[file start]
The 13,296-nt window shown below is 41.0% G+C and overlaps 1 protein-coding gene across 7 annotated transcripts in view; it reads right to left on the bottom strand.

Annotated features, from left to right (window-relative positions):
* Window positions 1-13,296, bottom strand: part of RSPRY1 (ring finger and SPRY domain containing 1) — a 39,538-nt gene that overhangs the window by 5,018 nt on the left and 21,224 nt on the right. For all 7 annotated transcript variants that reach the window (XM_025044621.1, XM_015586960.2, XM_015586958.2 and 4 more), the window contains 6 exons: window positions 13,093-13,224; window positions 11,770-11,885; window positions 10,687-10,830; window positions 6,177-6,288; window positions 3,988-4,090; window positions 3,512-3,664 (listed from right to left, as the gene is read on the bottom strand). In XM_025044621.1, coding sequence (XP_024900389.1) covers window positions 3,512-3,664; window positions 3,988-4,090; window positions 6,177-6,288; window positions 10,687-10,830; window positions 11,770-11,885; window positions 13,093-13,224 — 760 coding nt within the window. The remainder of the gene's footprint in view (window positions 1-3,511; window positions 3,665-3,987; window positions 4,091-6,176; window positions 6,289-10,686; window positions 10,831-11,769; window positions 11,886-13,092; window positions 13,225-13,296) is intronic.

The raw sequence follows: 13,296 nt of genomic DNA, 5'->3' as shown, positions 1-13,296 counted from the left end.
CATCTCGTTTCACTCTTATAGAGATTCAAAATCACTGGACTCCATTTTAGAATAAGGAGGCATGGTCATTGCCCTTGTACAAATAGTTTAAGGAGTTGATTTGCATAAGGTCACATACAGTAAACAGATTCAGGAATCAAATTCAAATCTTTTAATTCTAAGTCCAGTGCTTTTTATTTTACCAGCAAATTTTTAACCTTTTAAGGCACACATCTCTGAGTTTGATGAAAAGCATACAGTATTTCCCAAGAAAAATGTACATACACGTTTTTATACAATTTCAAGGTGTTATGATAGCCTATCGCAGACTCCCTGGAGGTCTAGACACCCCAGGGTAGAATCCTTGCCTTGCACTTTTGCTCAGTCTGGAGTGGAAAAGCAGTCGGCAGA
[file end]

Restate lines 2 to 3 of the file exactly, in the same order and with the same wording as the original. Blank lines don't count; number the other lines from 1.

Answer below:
Annotated features, from left to right (window-relative positions):
* Window positions 1-13,296, bottom strand: part of RSPRY1 (ring finger and SPRY domain containing 1) — a 39,538-nt gene that overhangs the window by 5,018 nt on the left and 21,224 nt on the right. For all 7 annotated transcript variants that reach the window (XM_025044621.1, XM_015586960.2, XM_015586958.2 and 4 more), the window contains 6 exons: window positions 13,093-13,224; window positions 11,770-11,885; window positions 10,687-10,830; window positions 6,177-6,288; window positions 3,988-4,090; window positions 3,512-3,664 (listed from right to left, as the gene is read on the bottom strand). In XM_025044621.1, coding sequence (XP_024900389.1) covers window positions 3,512-3,664; window positions 3,988-4,090; window positions 6,177-6,288; window positions 10,687-10,830; window positions 11,770-11,885; window positions 13,093-13,224 — 760 coding nt within the window. The remainder of the gene's footprint in view (window positions 1-3,511; window positions 3,665-3,987; window positions 4,091-6,176; window positions 6,289-10,686; window positions 10,831-11,769; window positions 11,886-13,092; window positions 13,225-13,296) is intronic.